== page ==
The huge need for and increasing interest in adult literacy in language communities in the Solomon Islands meant that LASI and other NGDOs were unable to respond to all the requests for assistance to establish community literacy learning circles. This project helped LASI develop additional literacy materials, streamlined the training program, developed manuals for initial training workshops and helped with the development of monitoring tools such that the work of LASI could be strengthened and extended. In addition the project provided additional training to eight existing BTLP literacy programs by assisting with the development of more literacy materials and more training in teaching and in developing literacy materials using computers. The project also began the training and development of materials for four new community language literacy teams. SILA consultants supported the project by visiting Honiara at least twice each year of the three-year period to run training sessions and workshops and assist with materials development. Consultants also helped with preparation of materials and gave support between visits via email
This project was based in two rural areas in Nepal – the Limbu-speaking area in the east, and the Tharu-speaking area in the west of the country. It provided vernacular reading materials for the local non-formal education activities among the Tharu and the Limbu people of Nepal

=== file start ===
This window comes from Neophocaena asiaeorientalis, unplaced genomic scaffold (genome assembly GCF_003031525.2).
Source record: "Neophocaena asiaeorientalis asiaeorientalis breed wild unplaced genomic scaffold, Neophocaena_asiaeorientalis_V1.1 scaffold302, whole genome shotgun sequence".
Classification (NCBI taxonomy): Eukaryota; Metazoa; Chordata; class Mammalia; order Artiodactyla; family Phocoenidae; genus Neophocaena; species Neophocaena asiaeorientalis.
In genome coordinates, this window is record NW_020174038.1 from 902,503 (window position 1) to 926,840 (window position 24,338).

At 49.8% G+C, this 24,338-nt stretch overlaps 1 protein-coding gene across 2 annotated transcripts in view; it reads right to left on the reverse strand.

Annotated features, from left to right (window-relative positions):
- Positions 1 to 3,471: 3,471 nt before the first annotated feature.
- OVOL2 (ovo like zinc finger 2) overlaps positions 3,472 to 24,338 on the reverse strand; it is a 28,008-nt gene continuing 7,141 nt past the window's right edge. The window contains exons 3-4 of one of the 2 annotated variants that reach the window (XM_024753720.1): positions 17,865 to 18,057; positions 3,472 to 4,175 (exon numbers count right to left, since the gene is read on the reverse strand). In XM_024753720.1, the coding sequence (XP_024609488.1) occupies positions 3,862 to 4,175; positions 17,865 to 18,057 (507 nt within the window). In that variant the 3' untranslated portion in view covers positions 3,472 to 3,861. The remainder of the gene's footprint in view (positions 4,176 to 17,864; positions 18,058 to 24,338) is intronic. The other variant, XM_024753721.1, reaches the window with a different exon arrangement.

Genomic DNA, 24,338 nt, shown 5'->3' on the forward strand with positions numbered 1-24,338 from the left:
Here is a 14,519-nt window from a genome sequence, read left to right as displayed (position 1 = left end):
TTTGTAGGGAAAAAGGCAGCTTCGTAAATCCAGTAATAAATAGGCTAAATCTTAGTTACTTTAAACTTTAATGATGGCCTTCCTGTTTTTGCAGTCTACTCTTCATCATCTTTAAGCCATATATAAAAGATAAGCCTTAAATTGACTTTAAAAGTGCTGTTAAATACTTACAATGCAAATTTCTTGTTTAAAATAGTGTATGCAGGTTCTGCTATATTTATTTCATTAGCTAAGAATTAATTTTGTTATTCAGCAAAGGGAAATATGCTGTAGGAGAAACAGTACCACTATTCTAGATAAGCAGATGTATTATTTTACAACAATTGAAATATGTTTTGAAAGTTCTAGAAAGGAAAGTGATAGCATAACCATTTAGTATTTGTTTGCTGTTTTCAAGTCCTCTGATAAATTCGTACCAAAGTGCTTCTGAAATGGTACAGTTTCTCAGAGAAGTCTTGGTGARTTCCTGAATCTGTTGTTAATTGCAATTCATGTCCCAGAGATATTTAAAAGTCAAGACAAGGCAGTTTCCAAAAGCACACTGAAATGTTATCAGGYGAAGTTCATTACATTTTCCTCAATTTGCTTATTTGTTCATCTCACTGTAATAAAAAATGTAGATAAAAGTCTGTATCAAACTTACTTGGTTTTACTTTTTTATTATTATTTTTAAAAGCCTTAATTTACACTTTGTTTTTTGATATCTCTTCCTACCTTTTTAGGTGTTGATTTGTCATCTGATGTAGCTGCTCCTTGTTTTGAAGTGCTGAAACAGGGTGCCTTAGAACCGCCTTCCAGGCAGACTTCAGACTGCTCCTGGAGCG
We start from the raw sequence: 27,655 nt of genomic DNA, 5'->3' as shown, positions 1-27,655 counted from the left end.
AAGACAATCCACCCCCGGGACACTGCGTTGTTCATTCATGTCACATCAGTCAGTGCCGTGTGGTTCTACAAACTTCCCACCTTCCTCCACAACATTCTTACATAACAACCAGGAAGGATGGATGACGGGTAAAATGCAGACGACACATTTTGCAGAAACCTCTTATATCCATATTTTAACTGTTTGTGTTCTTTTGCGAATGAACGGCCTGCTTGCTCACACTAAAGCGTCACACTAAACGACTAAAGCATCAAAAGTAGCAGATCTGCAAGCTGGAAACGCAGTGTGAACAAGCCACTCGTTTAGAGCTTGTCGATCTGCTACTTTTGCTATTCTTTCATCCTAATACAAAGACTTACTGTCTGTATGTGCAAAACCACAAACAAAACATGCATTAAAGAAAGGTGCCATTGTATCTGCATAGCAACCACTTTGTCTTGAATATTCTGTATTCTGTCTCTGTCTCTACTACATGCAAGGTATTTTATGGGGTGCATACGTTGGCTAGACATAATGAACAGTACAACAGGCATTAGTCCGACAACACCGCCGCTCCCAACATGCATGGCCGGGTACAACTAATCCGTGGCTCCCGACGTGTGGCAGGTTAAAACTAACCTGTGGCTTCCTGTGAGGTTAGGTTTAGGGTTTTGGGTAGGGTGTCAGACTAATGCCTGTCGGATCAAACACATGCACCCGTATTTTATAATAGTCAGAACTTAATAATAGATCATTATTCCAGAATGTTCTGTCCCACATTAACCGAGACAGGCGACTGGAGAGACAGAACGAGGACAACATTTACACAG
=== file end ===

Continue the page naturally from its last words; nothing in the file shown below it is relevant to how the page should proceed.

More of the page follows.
Funds from Australia through SIL Australia helped cover the costs to prepare and publish calendars and a variety of basic reading materials in the two local languages. These materials were integrated with non-formal education activities and income generating efforts that were operating within these communities as part of a wider development effort at the time.
This project provided a central resource location for children’s education and literacy development by funding the building of a Community Centre for the Agarabi community of Papua New Guinea. The Centre is used as a place where people gather for development of their own language materials, including a dictionary and reading materials to encourage and facilitate literacy development. In addition, it provides a central location for teaching primary health care, a strong felt need, and for treating of non-critical health problems.
This project sought to provide the means for children and teenagers in the remote Ama language area of PNG develop literacy skills in their own language, and then apply these skills also in Tok Pisin, a national language of PNG.
Several SIL translation teams and local people developed thirty-seven teacher’s manuals (‘big-books’), 3 primers and a storybook. Local literacy teachers were trained to use the materials. Funds from SIL Australia paid for printing the three primers and the storybook, and their transport to the language area.